The Shop Around The Corner (1940): A Christmas Love Story

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The Shop Around The Corner samples a Hollywood-style Hungary that nevertheless establishes it as a much humbler, quieter picture than seasoned Lubitsch aficionados might be accustomed to. It’s subsequently one of his best efforts for this very reason. There’s an intimacy to it, recalling his own upbringing working in his father’s tailor shop based out of Berlin, during his youth.

Initially, it feels like curious casting — James Stewart playing a Hungarian is absurd and he makes no attempt at an accent — and yet Lubitsch had the foresight to understand his appeal. He lacks all the suavity and urbanity normally associated with the director’s creations. In fact, for an American audience beginning to grow used to Stewart’s own steadily rising star, they connected with his disposition since it was very much the antithesis of stereotypical Hollywood or the highbrow of 1930s Lubitsch pictures. But it is the tone that matters most.

Because, again, this is not Hungary in the flesh — it is out of the mind of Lubitsch, a creation of nostalgia, warmth, and sentimentality — and on its streets, Stewart is more than at home. He fits the spirit of what The Shop Around The Corner cordially represents.

It is not a place right in front of us but just out of reach in the near-beyond of our memories and our imaginations. It represents our hopes and high ideals, even the sentiments of hope wrapped up in the Christmas season. Stewart as a figure — a token — is somehow able to stand in for so many things.

But there is more to it. Stewart delivers something a bit more substantial than his “aww shucks” persona, which was continually teased out leading up to the days of Mr. Smtih Goes to Washington. There’s also a stern assertiveness present, ready to come out; it just needs a spark, some point of instigation.

Enter Margaret Sullavan, his perfect counterpart and sparring partner. Her breathy delivery is quiet and understated, while still somehow implying this spunky resilience residing inside her character. This is what Sullivan brings to the part herself, earning a reputation as a demanding and “difficult” performer who sent shivers down the spines of major studio magnates, knowing full-well what she wanted. As a result, she found initial success though she’s mostly forgotten today.

Accordingly, her Klara Novak turns out to be a crackerjack saleswoman, at first pleading for a job, then proving Mr. Kralik’s rebuttals wrong by turning right around and earning employment. This sets the stage for their prevailing antagonism from which a love story must bloom. 

But that comes a bit later. The movie opens with all the staff of Matuschek and Co. congregating outside before the workday commences waiting for the front door to be opened by their employer.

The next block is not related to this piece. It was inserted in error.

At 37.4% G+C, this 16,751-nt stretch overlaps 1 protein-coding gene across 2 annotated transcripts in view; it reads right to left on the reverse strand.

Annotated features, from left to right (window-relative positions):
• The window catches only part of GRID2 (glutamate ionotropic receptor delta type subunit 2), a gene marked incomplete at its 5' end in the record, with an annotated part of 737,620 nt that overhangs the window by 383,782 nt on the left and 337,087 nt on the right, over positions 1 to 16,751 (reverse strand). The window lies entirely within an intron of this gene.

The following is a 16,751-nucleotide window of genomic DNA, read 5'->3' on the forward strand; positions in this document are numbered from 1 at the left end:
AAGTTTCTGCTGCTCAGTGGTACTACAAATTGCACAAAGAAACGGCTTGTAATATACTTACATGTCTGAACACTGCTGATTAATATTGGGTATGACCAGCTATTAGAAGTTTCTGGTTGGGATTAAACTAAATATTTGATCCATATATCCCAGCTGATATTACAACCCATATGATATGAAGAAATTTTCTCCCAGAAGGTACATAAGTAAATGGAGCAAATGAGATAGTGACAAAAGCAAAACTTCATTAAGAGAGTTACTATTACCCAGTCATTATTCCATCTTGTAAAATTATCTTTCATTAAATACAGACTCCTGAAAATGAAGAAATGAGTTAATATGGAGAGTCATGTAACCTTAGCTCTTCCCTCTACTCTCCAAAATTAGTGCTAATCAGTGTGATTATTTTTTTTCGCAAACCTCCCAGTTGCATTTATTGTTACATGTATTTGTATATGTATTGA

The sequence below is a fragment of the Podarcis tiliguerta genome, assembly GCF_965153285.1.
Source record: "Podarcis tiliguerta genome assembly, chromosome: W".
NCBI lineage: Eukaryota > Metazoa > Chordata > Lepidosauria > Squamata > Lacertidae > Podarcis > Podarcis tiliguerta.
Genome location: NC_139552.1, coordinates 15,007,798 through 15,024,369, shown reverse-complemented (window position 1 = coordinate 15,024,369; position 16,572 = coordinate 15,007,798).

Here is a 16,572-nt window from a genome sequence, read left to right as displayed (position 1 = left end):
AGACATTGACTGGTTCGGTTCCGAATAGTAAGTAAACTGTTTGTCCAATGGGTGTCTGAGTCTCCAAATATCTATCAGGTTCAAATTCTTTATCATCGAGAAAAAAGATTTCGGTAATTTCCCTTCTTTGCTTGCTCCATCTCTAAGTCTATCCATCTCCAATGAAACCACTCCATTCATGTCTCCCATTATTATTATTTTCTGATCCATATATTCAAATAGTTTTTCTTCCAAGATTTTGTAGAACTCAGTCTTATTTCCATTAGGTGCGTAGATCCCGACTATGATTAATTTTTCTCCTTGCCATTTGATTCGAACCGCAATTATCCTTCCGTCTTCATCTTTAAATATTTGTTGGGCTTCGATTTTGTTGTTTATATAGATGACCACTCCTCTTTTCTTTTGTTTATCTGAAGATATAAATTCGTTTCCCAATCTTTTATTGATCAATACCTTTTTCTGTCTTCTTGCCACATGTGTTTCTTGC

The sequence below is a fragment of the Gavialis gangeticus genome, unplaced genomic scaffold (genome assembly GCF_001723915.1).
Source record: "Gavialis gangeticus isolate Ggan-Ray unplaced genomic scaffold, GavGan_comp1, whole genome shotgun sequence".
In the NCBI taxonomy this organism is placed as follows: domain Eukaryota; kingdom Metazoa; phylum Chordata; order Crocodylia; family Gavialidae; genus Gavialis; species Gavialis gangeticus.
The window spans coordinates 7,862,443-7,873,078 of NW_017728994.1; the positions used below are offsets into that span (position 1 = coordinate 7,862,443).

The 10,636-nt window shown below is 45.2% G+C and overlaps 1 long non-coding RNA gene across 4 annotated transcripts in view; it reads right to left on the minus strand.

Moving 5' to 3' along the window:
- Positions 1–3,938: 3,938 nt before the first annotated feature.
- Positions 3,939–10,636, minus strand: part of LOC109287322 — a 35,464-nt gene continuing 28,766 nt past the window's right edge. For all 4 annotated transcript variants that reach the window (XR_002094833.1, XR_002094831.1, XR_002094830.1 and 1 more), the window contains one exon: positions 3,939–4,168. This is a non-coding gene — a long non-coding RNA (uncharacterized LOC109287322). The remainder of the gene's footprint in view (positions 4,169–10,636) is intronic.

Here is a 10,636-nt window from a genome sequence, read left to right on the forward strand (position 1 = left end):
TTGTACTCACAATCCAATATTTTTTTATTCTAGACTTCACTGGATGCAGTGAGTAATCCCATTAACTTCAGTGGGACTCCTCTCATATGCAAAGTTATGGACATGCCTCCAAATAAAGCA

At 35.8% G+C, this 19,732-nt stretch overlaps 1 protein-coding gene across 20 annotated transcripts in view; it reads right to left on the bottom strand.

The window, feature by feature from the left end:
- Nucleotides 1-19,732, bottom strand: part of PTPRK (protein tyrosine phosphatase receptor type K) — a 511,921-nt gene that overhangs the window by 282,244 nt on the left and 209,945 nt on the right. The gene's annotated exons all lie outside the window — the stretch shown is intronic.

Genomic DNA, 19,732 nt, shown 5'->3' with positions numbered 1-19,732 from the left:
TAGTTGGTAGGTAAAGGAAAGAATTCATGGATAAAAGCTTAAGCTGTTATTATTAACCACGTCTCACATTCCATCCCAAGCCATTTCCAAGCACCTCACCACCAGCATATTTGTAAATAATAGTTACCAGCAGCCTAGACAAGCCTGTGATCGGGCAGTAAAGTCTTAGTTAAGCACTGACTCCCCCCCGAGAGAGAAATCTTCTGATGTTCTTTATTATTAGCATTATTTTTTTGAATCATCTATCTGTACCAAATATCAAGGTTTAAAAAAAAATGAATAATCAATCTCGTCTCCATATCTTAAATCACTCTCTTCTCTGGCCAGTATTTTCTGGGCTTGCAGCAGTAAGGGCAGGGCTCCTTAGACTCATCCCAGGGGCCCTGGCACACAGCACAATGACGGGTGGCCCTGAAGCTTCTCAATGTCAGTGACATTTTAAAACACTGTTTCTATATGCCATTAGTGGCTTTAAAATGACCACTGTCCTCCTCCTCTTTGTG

Frank Morgan is Mr. Mathuchek, a blustering and a demanding fellow who can never quite make up his mind about the shop’s inventory. For that, he trusts his most faithful and pragmatic right-hand man Kralik (James Stewart), who has been the company’s longest-serving employee. If there are any decisions to be made, he’s the man to make them.

Felix Bressart is a fine family man and friend who always has a habit of fleeing the scene when the boss is requesting personal opinions. What he provides is quiet stability and an encouraging ear to Kralik.

Among the other current employees is the brownnoser with fine threads Vadas and the precocious errand boy Pepi (William Tracy) who does everything in his power to get ahead. With their communal workspace, a number of things come to pass. The relationship between Kralik and Ms. Novak continues turbulently as she manages to sell one of their useless purchases to an unsuspecting customer — a cigarette box that plays “Ochi Chernye.”

Simultaneously, Mr. Kralik is maintaining letter correspondence with an unknown paramour who engages his intellect on ideas of art, culture, and literature. One is reminded how The Shop Around The Corner extrapolates the axiom of not judging a book by its cover. Closely related is the fallacy of getting caught up in books such that you fail to see and comprehend the reality playing out right in front of your nose.

You read Anna Karenina, Madame Bovary, Dostoevsky, only to realize the people living and breathing right beside you are not only more than what’s meets the eye — they are simultaneously writing their own stories. We can’t always mold them to fit the narratives we know. Both Ms. Novak and Mr. Kralik seem to know these issues intimately without realizing it.

Because this is a Lubitsch picture, irony comes into play quite early; although it’s difficult to know if Stewart or the audience come up with the answers first. Maybe it hits us at the same time. If you don’t already know what it is, I’m not licensed to say. Allow it to happen to you.

Meanwhile, for some unseen reason, Mr. Matuschek grows cold and distant — going so far as relieving Kralik of his post in an uncharacteristic move. It’s the film at one of its lowest points. This was the fountain of all Kralik’s joy until he is so unceremoniously plucked from his position. Because we realize this job is his life, these people his extended family. Even Ms. Novak feels sorry that they must say goodbye, though patching things together might be altogether too little too late.